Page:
Since 1977, the third week in January has been designated as National Non-Smoking Week in Canada. We all know the risks associated with tobacco use, but do you know the links to arrhythmia in particular?
Dr. Roopinder Sandhu, a CANet Network Investigator, released the results of a study called “Smoking, Smoking Cessation and Risk of Sudden Cardiac Death in Women” in 2012, in which she and her team found that, compared to non-smokers, female smokers were 2.46 times more likely to experience sudden cardiac death (SCD), and the risk of SCD increased by 8% for every 5 years of continued smoking.
(Arrhythmias such as ventricular fibrillation cause most sudden cardiac deaths.)
The study concluded that efforts to prevent SCD among women should include aggressive strategies for smoking cessation.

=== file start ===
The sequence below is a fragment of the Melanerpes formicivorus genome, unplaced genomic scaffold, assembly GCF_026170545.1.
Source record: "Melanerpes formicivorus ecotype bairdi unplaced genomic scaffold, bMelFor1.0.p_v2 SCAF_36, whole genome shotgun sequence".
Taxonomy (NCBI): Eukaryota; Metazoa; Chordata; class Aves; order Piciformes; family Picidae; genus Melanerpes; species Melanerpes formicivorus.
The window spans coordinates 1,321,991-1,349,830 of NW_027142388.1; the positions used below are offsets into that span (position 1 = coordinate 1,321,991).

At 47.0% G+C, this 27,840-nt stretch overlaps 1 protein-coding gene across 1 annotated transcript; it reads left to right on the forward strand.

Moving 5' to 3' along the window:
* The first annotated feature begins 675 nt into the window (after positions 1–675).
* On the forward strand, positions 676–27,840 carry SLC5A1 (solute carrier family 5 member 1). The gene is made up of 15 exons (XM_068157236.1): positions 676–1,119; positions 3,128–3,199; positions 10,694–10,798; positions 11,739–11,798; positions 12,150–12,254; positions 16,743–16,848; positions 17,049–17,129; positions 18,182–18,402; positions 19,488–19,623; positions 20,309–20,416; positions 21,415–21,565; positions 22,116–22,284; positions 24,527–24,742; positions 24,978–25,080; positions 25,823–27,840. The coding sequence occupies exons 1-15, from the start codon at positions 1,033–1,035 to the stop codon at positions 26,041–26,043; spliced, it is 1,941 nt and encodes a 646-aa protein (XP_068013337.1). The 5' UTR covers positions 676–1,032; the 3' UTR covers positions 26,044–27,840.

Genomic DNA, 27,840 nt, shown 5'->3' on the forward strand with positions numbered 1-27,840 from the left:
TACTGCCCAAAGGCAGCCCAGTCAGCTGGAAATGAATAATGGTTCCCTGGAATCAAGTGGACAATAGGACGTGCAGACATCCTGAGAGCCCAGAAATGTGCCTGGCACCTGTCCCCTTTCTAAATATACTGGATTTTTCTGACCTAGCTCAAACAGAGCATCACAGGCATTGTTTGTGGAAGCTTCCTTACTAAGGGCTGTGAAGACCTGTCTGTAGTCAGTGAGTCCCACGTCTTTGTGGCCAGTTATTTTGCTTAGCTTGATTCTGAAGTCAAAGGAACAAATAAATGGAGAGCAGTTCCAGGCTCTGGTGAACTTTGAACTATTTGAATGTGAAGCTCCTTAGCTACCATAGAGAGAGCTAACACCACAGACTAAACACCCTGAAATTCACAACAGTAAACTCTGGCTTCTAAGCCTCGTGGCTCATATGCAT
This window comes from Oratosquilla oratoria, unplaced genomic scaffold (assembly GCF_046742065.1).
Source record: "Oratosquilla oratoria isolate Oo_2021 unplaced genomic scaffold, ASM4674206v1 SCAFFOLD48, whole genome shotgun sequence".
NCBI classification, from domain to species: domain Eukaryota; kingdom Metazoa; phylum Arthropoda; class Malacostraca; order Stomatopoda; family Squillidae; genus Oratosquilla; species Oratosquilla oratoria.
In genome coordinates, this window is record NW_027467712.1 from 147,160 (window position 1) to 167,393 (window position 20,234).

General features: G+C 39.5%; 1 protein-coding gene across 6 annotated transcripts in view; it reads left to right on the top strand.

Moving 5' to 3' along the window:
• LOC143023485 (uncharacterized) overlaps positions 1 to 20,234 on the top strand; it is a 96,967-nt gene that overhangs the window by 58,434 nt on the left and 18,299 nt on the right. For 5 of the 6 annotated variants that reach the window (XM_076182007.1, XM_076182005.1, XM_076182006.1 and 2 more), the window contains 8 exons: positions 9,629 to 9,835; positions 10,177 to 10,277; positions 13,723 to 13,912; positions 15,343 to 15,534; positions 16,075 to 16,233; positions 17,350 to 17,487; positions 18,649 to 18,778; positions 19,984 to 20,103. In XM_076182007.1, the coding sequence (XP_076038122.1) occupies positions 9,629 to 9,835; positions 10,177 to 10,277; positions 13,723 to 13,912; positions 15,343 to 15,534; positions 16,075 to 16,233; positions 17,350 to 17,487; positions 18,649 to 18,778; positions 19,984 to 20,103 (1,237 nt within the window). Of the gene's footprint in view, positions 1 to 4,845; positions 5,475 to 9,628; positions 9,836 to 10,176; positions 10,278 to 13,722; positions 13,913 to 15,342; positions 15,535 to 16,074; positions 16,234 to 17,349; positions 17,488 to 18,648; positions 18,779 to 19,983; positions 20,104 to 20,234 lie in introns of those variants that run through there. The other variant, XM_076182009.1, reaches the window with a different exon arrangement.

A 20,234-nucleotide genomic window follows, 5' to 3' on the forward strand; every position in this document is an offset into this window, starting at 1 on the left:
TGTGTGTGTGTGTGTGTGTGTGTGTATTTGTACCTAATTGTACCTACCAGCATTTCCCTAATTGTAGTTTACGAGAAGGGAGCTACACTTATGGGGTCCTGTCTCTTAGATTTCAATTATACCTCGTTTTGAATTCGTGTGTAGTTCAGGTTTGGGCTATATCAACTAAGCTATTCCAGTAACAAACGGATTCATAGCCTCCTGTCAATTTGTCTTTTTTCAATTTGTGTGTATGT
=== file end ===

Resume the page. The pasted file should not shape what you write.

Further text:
This weekend, such strategies will be discussed at the 9th Annual Ottawa Conference: State of the Art Clinical Approaches to Smoking Cessation, hosted by the University of Ottawa Heart Institute (a CANet partner). At the conference, healthcare practitioners, researchers and policy-makers will come together to hear the latest in clinical tobacco treatment, program development, and smoking cessation research, from national and international experts.
The good news? Help is available to anyone who is ready to quit. In her message on National Non-Smoking Week, Health Minister Jane Philpott reminded us that the Government of Canada offers online information on quitting smoking. The Minister will also be hosting a national forum in early 2017 to hear from Canadians as the government develops a new and innovative Federal Tobacco Control Strategy.
Did you quit smoking when you were diagnosed with arrhythmia? Tell us your story!